Ever since I was a little boy my parents have told me stories about my grandparents. All throughout my house you can find items that used to belong to my grandparents. My mother and father made a point of decorating our house with items that had a sentimental value to my grandparents. This is because the majority of my parent’s cultural values were shaped by their elders and they thought it was important to pass these cultural values down to my sister and I. They did this by filling the house with objects that had significance to my grandparents. Despite being deceased my grandparents still had a presence in my day to day life growing up because of these items. For example, my grandfather’s combat boots that he wore during the Korean War were always on display next to the fireplace in the living room. In the kitchen my grandma’s antique Rosary could always be found hanging on the wall next to the sink. These two symbolic items told the story of my grandparents and therefore played a significant role in shaping the cultural identity I have to this day.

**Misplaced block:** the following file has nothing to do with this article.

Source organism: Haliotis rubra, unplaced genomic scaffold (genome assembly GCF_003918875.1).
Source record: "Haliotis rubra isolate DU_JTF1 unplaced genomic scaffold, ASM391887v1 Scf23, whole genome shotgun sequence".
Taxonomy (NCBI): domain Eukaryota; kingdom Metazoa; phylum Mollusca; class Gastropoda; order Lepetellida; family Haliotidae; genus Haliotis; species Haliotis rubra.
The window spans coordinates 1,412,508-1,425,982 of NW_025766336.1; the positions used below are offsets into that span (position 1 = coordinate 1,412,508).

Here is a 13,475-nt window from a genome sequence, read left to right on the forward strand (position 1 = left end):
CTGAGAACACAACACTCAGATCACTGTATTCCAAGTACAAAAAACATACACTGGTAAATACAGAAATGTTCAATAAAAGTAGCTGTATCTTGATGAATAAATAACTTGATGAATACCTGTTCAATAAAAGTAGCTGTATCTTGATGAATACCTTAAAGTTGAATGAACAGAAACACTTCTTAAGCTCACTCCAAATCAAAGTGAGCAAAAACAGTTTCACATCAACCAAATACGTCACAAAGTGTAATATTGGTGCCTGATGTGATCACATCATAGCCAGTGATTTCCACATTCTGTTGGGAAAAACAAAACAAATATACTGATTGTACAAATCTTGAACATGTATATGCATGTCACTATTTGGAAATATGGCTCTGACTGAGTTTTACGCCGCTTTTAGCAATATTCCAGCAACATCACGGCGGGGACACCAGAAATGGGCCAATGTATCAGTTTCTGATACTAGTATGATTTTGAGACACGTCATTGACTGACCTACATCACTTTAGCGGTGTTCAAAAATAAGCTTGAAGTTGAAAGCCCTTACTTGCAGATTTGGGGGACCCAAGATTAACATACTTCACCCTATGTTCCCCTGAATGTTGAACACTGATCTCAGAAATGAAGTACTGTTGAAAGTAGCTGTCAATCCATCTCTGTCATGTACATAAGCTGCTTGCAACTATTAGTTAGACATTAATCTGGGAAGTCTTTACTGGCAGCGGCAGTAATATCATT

The two main concepts my parents wanted me to take away from my grandparents was love of country and love of God. These two cultural themes combine together to form my family’s master narrative. This master narrative is best described as traditional family values. The cultural identity I have today is a direct result of the stories my parents told me about my grandparent’s conservative traditional values. My grandfather was a veteran of the Korean War and his military boots represented his patriotism, sacrifice, and love of America. My parents used his military service as a way of communicating to me their concept of America. They taught me that America is a noble country and a special place to live. They wanted me to know America is full of opportunities and that hard work is the key to success. Another cultural theme my parents communicated to me was the importance of God and religion. My...
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